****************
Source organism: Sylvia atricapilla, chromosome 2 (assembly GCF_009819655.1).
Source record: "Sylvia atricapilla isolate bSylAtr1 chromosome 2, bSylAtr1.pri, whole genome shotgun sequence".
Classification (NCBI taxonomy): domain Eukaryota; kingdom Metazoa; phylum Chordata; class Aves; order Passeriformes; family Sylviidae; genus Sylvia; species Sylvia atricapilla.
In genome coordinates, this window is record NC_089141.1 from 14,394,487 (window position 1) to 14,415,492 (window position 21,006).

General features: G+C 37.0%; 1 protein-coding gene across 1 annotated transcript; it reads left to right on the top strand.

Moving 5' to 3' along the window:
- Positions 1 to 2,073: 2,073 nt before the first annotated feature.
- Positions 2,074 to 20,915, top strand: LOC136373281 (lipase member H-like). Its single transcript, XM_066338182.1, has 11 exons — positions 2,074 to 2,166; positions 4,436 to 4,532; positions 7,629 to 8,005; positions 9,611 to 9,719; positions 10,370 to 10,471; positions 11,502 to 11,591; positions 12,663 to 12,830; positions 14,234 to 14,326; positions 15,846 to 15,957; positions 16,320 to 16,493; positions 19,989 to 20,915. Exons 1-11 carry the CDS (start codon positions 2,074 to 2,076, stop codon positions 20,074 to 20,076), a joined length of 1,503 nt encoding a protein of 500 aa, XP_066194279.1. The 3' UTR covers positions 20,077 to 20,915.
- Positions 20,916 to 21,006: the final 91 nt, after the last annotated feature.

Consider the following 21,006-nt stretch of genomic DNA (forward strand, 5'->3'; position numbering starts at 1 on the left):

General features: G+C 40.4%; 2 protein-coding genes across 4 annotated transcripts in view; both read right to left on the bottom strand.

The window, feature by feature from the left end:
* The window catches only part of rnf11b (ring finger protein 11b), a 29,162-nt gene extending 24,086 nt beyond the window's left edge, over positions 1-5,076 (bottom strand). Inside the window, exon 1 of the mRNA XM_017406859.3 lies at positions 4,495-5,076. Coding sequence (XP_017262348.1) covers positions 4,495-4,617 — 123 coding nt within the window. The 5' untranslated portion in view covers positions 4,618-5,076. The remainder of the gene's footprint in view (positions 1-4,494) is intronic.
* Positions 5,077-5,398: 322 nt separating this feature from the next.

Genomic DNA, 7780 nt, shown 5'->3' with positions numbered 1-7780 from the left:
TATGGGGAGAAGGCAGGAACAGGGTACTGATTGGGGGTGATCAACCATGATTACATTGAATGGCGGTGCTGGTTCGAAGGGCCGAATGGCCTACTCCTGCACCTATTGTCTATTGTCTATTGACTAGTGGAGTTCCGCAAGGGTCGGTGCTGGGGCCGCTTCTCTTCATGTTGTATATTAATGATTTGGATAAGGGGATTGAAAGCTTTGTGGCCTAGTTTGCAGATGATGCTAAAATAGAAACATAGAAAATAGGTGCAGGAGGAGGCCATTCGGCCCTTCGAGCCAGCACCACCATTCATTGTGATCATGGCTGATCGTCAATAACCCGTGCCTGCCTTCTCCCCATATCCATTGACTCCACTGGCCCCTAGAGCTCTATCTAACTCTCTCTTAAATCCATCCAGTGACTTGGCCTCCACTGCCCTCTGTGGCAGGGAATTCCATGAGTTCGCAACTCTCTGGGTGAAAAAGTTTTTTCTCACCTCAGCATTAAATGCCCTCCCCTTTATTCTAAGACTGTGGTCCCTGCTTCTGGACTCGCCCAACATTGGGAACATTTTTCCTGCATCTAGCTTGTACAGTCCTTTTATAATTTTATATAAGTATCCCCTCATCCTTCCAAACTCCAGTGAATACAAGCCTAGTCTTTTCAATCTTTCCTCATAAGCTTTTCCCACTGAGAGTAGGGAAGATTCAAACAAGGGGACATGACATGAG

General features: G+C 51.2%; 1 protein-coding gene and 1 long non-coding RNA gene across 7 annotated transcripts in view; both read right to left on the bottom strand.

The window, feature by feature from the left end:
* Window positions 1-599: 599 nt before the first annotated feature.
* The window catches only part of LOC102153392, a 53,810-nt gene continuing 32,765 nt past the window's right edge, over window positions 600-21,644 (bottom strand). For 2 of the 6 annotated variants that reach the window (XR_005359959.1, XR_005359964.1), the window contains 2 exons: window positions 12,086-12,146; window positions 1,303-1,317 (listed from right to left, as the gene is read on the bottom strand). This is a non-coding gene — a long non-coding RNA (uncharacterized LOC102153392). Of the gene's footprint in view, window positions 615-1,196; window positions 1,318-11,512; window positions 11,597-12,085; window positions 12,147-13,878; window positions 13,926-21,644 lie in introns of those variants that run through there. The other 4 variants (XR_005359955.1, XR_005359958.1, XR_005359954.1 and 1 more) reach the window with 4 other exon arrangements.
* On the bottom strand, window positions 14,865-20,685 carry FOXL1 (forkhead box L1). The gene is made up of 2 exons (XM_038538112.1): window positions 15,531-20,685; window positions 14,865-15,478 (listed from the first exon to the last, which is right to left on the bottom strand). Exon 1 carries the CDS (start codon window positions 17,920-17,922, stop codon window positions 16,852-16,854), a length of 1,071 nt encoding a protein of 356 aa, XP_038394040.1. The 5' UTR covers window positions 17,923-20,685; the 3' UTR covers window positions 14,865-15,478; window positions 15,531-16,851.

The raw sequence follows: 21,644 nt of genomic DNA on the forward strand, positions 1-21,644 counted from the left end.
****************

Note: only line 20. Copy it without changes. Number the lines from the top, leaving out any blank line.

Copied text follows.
* The window catches only part of LOC102153392, a 53,810-nt gene continuing 32,765 nt past the window's right edge, over window positions 600-21,644 (bottom strand). For 2 of the 6 annotated variants that reach the window (XR_005359959.1, XR_005359964.1), the window contains 2 exons: window positions 12,086-12,146; window positions 1,303-1,317 (listed from right to left, as the gene is read on the bottom strand). This is a non-coding gene — a long non-coding RNA (uncharacterized LOC102153392). Of the gene's footprint in view, window positions 615-1,196; window positions 1,318-11,512; window positions 11,597-12,085; window positions 12,147-13,878; window positions 13,926-21,644 lie in introns of those variants that run through there. The other 4 variants (XR_005359955.1, XR_005359958.1, XR_005359954.1 and 1 more) reach the window with 4 other exon arrangements.